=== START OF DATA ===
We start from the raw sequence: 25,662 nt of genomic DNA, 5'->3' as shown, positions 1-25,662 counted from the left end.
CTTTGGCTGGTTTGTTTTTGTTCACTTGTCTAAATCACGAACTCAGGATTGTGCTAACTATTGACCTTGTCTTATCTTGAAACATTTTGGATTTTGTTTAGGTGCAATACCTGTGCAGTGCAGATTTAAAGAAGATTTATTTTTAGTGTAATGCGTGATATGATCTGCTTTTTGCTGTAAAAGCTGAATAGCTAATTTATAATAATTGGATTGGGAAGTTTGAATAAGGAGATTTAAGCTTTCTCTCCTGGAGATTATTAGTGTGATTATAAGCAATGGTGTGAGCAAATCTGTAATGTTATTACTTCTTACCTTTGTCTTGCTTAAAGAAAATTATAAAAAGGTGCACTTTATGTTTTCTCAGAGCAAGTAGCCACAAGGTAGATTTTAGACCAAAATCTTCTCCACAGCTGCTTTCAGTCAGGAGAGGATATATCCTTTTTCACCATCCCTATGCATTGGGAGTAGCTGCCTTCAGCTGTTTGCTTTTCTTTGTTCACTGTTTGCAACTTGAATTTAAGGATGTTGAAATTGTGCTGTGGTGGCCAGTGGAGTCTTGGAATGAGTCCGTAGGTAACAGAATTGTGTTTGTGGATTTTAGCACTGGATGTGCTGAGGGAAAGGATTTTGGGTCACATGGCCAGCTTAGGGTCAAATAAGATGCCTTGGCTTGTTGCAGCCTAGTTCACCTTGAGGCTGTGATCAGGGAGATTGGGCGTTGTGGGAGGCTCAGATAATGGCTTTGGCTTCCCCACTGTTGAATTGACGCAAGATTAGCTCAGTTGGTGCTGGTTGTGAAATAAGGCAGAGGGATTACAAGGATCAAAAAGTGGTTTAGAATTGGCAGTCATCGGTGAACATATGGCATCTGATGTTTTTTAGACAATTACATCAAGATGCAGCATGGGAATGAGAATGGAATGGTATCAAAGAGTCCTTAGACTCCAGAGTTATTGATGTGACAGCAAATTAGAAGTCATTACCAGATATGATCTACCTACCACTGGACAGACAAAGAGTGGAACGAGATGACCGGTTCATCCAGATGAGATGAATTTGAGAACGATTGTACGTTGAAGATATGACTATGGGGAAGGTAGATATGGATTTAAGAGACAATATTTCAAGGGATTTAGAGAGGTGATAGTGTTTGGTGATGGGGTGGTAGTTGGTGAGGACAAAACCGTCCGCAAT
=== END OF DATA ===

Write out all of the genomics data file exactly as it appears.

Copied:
We start from the raw sequence: 25,662 nt of genomic DNA, 5'->3' as shown, positions 1-25,662 counted from the left end.
CTTTGGCTGGTTTGTTTTTGTTCACTTGTCTAAATCACGAACTCAGGATTGTGCTAACTATTGACCTTGTCTTATCTTGAAACATTTTGGATTTTGTTTAGGTGCAATACCTGTGCAGTGCAGATTTAAAGAAGATTTATTTTTAGTGTAATGCGTGATATGATCTGCTTTTTGCTGTAAAAGCTGAATAGCTAATTTATAATAATTGGATTGGGAAGTTTGAATAAGGAGATTTAAGCTTTCTCTCCTGGAGATTATTAGTGTGATTATAAGCAATGGTGTGAGCAAATCTGTAATGTTATTACTTCTTACCTTTGTCTTGCTTAAAGAAAATTATAAAAAGGTGCACTTTATGTTTTCTCAGAGCAAGTAGCCACAAGGTAGATTTTAGACCAAAATCTTCTCCACAGCTGCTTTCAGTCAGGAGAGGATATATCCTTTTTCACCATCCCTATGCATTGGGAGTAGCTGCCTTCAGCTGTTTGCTTTTCTTTGTTCACTGTTTGCAACTTGAATTTAAGGATGTTGAAATTGTGCTGTGGTGGCCAGTGGAGTCTTGGAATGAGTCCGTAGGTAACAGAATTGTGTTTGTGGATTTTAGCACTGGATGTGCTGAGGGAAAGGATTTTGGGTCACATGGCCAGCTTAGGGTCAAATAAGATGCCTTGGCTTGTTGCAGCCTAGTTCACCTTGAGGCTGTGATCAGGGAGATTGGGCGTTGTGGGAGGCTCAGATAATGGCTTTGGCTTCCCCACTGTTGAATTGACGCAAGATTAGCTCAGTTGGTGCTGGTTGTGAAATAAGGCAGAGGGATTACAAGGATCAAAAAGTGGTTTAGAATTGGCAGTCATCGGTGAACATATGGCATCTGATGTTTTTTAGACAATTACATCAAGATGCAGCATGGGAATGAGAATGGAATGGTATCAAAGAGTCCTTAGACTCCAGAGTTATTGATGTGACAGCAAATTAGAAGTCATTACCAGATATGATCTACCTACCACTGGACAGACAAAGAGTGGAACGAGATGACCGGTTCATCCAGATGAGATGAATTTGAGAACGATTGTACGTTGAAGATATGACTATGGGGAAGGTAGATATGGATTTAAGAGACAATATTTCAAGGGATTTAGAGAGGTGATAGTGTTTGGTGATGGGGTGGTAGTTGGTGAGGACAAAACCGTCCGCAAT